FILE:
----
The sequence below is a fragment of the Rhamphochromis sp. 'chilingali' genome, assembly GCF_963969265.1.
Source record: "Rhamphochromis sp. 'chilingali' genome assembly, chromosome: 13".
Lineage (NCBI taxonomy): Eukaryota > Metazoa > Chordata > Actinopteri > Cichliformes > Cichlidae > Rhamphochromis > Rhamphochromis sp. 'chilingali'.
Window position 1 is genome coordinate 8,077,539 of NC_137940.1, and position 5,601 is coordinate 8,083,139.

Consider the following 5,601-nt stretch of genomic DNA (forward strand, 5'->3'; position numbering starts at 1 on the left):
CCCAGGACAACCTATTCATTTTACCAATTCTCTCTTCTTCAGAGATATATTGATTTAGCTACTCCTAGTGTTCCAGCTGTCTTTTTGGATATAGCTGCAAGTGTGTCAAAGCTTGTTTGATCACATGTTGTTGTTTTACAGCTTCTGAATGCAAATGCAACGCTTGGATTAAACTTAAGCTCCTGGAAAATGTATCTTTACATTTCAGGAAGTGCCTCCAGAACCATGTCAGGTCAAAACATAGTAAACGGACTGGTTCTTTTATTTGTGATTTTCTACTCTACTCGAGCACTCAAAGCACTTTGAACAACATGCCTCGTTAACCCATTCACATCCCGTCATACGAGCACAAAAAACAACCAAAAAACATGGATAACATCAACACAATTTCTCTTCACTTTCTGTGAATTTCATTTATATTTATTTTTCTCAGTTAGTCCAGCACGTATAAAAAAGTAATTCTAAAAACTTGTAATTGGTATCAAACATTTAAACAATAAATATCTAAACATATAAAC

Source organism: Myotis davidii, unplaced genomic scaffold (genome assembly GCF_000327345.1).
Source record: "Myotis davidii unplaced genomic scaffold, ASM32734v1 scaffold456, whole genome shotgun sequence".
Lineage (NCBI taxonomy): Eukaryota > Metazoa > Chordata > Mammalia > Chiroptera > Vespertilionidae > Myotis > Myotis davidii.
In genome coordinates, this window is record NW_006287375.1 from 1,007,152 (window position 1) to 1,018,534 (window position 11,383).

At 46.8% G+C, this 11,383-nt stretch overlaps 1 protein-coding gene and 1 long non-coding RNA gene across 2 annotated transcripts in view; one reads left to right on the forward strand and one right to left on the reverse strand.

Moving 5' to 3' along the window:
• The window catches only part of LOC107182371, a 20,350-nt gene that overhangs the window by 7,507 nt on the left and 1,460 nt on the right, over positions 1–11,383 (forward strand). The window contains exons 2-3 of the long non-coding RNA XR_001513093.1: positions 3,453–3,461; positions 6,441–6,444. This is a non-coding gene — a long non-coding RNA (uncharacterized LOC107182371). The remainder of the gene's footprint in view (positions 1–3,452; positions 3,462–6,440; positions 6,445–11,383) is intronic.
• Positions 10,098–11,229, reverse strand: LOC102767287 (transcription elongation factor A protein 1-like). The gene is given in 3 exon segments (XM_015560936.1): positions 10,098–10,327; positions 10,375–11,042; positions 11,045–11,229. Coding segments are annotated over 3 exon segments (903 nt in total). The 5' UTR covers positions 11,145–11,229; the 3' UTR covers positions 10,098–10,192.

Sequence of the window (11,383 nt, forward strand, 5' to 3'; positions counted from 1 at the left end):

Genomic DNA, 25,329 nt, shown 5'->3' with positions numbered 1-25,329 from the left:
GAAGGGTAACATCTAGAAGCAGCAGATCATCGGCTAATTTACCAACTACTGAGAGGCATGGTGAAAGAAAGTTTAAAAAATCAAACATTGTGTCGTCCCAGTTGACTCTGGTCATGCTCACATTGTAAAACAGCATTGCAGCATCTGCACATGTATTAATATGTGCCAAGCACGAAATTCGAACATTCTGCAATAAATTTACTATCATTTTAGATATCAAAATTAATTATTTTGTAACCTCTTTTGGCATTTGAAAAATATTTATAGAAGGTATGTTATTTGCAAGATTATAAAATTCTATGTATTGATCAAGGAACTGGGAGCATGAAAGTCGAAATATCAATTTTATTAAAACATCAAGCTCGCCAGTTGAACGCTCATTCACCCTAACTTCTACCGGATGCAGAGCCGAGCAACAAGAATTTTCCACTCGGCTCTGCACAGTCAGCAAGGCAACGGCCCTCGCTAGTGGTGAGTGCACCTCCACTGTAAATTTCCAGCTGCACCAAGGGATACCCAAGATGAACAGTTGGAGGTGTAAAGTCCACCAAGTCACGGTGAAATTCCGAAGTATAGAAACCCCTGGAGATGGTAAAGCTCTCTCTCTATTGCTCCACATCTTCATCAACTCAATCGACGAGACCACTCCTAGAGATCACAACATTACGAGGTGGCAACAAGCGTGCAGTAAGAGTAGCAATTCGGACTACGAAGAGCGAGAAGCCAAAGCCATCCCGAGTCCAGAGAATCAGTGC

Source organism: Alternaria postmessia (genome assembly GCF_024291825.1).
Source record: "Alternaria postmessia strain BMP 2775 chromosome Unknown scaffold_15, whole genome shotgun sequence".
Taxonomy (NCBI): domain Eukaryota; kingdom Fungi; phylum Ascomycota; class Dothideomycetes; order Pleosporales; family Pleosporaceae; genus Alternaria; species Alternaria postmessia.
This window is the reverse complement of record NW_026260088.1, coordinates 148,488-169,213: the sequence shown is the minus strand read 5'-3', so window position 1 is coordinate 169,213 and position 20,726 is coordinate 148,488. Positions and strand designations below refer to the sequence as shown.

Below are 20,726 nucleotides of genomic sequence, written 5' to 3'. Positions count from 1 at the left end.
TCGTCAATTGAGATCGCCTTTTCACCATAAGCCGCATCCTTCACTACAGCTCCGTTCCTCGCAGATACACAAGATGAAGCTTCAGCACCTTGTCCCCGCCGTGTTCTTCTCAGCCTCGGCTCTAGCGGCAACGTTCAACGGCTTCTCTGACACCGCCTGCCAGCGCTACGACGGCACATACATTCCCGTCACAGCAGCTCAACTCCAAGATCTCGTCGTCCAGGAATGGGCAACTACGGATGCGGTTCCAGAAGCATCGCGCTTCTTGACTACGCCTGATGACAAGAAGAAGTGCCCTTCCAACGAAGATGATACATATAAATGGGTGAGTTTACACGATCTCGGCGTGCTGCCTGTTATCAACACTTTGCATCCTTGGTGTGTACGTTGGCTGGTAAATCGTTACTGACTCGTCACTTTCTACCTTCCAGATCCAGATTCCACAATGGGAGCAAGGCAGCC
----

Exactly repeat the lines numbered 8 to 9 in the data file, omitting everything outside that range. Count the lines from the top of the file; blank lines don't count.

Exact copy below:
Source record: "Myotis davidii unplaced genomic scaffold, ASM32734v1 scaffold456, whole genome shotgun sequence".
Lineage (NCBI taxonomy): Eukaryota > Metazoa > Chordata > Mammalia > Chiroptera > Vespertilionidae > Myotis > Myotis davidii.